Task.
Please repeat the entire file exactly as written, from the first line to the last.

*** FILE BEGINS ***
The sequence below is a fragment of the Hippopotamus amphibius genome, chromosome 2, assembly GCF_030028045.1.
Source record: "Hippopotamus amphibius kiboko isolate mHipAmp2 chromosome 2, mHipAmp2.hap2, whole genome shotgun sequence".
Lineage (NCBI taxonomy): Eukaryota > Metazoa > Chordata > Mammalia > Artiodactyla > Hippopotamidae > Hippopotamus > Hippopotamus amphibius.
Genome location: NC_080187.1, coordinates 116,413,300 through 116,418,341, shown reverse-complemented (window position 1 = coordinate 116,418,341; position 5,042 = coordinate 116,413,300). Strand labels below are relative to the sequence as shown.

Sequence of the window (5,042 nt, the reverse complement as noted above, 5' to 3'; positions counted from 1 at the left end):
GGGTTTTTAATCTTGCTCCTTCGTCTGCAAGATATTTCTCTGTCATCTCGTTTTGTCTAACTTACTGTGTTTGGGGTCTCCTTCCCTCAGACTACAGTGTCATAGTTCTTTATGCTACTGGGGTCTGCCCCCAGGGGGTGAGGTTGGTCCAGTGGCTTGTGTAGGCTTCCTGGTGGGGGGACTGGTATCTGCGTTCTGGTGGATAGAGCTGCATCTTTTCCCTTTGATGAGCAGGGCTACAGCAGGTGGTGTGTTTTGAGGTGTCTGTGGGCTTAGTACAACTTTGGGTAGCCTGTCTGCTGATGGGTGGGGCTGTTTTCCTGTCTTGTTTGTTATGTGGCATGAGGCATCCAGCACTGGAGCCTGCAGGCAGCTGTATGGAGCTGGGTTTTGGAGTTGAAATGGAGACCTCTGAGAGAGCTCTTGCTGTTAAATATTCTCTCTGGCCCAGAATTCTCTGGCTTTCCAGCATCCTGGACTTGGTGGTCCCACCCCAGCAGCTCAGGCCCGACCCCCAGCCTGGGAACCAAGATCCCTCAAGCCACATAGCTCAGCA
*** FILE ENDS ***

The sequence below is a fragment of the Hippopotamus amphibius genome, chromosome 2, assembly GCF_030028045.1.
Source record: "Hippopotamus amphibius kiboko isolate mHipAmp2 chromosome 2, mHipAmp2.hap2, whole genome shotgun sequence".
Lineage (NCBI taxonomy): Eukaryota > Metazoa > Chordata > Mammalia > Artiodactyla > Hippopotamidae > Hippopotamus > Hippopotamus amphibius.
Genome location: NC_080187.1, coordinates 116,413,300 through 116,418,341, shown reverse-complemented (window position 1 = coordinate 116,418,341; position 5,042 = coordinate 116,413,300). Strand labels below are relative to the sequence as shown.

Sequence of the window (5,042 nt, the reverse complement as noted above, 5' to 3'; positions counted from 1 at the left end):
GGGTTTTTAATCTTGCTCCTTCGTCTGCAAGATATTTCTCTGTCATCTCGTTTTGTCTAACTTACTGTGTTTGGGGTCTCCTTCCCTCAGACTACAGTGTCATAGTTCTTTATGCTACTGGGGTCTGCCCCCAGGGGGTGAGGTTGGTCCAGTGGCTTGTGTAGGCTTCCTGGTGGGGGGACTGGTATCTGCGTTCTGGTGGATAGAGCTGCATCTTTTCCCTTTGATGAGCAGGGCTACAGCAGGTGGTGTGTTTTGAGGTGTCTGTGGGCTTAGTACAACTTTGGGTAGCCTGTCTGCTGATGGGTGGGGCTGTTTTCCTGTCTTGTTTGTTATGTGGCATGAGGCATCCAGCACTGGAGCCTGCAGGCAGCTGTATGGAGCTGGGTTTTGGAGTTGAAATGGAGACCTCTGAGAGAGCTCTTGCTGTTAAATATTCTCTCTGGCCCAGAATTCTCTGGCTTTCCAGCATCCTGGACTTGGTGGTCCCACCCCAGCAGCTCAGGCCCGACCCCCAGCCTGGGAACCAAGATCCCTCAAGCCACATAGCTCAGCA